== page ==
The celebrations of the Nobel Peace Prize ceremonies and the Peace Week 2020, will be toned down due to the current corona pandemic. The award ceremony will be implemented with Committee Chair Berit Reiss-Andersen giving a short statement from Oslo, not even with the other committee members present, and the recipient, the WFP Director-General David Beasley, will be sitting at the organisation’s headquarters in Rome. Beasley’s Nobel Lecture and other events in Oslo will be postponed till a time when reduced spread of the pandemic allows it. Instead of a large torch procession in Oslo, there will be a smaller link-procession with 200 registered members. But this and other things will be transmitted online to the world, including an art exhibition, which will only open later. The main event of the Nobel Peace Prize Forum, where Secretary-General Antonio Gutters of the United Nations (which was winner of the Nobel Prize in 2001 when Kofi Annan was chief), will speak, along with former Norwegian PM Dr. Gro Harlem Brundtland, who served as WHO chief almost 20 years ago. The theme is ‘International Cooperation after COVID-19: Multilateralism and Global Governance in the wake of the Corona Pandemic.’
Allow me to boast of having met Dr. Gro Harlem Brundtland, and her husband, Political Scientist Arne Olav Brundtland here in Pakistan when she visited in 2001 and I worked with Afghan refugee issues in UNHCR. I still remember that when trying to make conversation with him, I said: “You are also a social scientist.” He replied humorously that he was perhaps more ‘social’ than ‘scientist’. I often quote that when I meet people because it is effective in loosening up the atmosphere. Dr. Gro Harlem Brundtland must now be about 80, but I saw her on TV a few days ago, and she was as vital and clear-thinking as ever. So, we have things to look forward to later today, if we have our computers and Internet up and going. In Pakistan, we are four hours ahead of Norway, thus, we can follow most of the events live after working hours. Maybe the audiences this year will actually be much larger than the otherwise quite limited seats at the events in Oslo—not to forget either, the events in Stockholm related to the five other Nobel Prizes in the fields of literature, medicine, chemistry, physics, and the related prize in economic sciences.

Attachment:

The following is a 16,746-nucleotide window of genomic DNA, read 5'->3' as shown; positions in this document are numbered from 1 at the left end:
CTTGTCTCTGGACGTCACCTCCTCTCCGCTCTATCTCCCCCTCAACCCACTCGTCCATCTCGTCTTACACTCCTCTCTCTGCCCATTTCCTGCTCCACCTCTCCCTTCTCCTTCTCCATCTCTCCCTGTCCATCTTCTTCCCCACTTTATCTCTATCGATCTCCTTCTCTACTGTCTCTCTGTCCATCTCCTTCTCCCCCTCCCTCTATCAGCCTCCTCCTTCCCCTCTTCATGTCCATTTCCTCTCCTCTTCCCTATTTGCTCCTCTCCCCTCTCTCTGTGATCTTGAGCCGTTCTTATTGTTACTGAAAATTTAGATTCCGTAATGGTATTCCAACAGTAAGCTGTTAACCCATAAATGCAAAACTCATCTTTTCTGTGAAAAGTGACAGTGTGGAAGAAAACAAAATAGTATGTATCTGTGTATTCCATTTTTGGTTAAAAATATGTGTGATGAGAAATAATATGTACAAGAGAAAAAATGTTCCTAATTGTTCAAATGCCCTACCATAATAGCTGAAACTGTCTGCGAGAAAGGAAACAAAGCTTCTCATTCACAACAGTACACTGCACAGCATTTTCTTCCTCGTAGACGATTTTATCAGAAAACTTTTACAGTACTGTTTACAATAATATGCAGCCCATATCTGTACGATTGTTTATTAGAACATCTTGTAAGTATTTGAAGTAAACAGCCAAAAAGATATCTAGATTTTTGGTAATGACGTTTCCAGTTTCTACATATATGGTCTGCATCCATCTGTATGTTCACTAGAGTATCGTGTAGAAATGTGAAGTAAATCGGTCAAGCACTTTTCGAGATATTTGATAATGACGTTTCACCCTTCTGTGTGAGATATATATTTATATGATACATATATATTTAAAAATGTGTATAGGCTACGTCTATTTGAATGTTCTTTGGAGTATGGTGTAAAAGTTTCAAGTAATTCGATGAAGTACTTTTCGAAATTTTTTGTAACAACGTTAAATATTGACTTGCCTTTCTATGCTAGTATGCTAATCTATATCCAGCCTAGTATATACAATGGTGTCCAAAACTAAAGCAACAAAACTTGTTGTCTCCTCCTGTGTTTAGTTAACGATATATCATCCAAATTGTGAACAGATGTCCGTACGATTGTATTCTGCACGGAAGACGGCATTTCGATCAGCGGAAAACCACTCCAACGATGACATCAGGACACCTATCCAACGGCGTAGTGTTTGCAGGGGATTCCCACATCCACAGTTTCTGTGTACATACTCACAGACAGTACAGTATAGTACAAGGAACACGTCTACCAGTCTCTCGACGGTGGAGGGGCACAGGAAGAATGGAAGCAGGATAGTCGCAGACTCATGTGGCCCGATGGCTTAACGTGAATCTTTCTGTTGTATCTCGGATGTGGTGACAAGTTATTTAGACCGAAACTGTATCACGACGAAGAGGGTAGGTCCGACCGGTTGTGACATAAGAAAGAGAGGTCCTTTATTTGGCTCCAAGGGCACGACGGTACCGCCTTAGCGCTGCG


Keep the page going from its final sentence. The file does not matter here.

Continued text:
But it is not only big organisations, institutions, and groups that contribute to peace. As I began my article stating, it is important that we as individuals speak up for peace and do good deeds. The moral foundation, which is often based on religious or philosophical principles, lie behind what we do as individuals, groups and organisations. The moral foundation and our conviction for doing good deeds and work for peace lie behind what we do. In our time, as earlier, too, there is a debate about the contributions to the common good of rich individuals, multinationals and the role of states in sharing and helping those who need help. In future, there must be a much clearer will and duty to be good stewards and share better what God provides in abundance so there can one day indeed be peace on earth.

Atle Hetland

The writer is a senior Norwegian social scientist with experience in research, diplomacy and development aid